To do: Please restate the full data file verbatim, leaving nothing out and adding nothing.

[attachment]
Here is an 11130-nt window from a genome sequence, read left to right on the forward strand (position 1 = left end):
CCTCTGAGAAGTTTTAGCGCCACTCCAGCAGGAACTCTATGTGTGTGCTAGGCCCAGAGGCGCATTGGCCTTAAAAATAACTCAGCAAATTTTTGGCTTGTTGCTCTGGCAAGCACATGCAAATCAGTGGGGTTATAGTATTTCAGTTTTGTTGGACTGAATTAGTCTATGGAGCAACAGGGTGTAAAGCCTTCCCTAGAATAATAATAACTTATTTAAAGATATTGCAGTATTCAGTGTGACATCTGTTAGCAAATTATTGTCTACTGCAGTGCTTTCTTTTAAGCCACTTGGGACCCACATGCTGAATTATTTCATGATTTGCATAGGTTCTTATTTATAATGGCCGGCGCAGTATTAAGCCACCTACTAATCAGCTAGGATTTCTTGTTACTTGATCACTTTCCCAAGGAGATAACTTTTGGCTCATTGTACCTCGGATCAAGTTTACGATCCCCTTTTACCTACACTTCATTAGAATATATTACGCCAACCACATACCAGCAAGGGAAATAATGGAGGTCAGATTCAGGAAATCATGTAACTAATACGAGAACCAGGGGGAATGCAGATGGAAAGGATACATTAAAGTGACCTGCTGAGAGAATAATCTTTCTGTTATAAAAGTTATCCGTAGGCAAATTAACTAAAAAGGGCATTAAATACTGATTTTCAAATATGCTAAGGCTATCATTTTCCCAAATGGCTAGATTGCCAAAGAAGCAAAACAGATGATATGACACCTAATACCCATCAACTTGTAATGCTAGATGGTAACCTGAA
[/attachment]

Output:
Here is an 11130-nt window from a genome sequence, read left to right on the forward strand (position 1 = left end):
CCTCTGAGAAGTTTTAGCGCCACTCCAGCAGGAACTCTATGTGTGTGCTAGGCCCAGAGGCGCATTGGCCTTAAAAATAACTCAGCAAATTTTTGGCTTGTTGCTCTGGCAAGCACATGCAAATCAGTGGGGTTATAGTATTTCAGTTTTGTTGGACTGAATTAGTCTATGGAGCAACAGGGTGTAAAGCCTTCCCTAGAATAATAATAACTTATTTAAAGATATTGCAGTATTCAGTGTGACATCTGTTAGCAAATTATTGTCTACTGCAGTGCTTTCTTTTAAGCCACTTGGGACCCACATGCTGAATTATTTCATGATTTGCATAGGTTCTTATTTATAATGGCCGGCGCAGTATTAAGCCACCTACTAATCAGCTAGGATTTCTTGTTACTTGATCACTTTCCCAAGGAGATAACTTTTGGCTCATTGTACCTCGGATCAAGTTTACGATCCCCTTTTACCTACACTTCATTAGAATATATTACGCCAACCACATACCAGCAAGGGAAATAATGGAGGTCAGATTCAGGAAATCATGTAACTAATACGAGAACCAGGGGGAATGCAGATGGAAAGGATACATTAAAGTGACCTGCTGAGAGAATAATCTTTCTGTTATAAAAGTTATCCGTAGGCAAATTAACTAAAAAGGGCATTAAATACTGATTTTCAAATATGCTAAGGCTATCATTTTCCCAAATGGCTAGATTGCCAAAGAAGCAAAACAGATGATATGACACCTAATACCCATCAACTTGTAATGCTAGATGGTAACCTGAA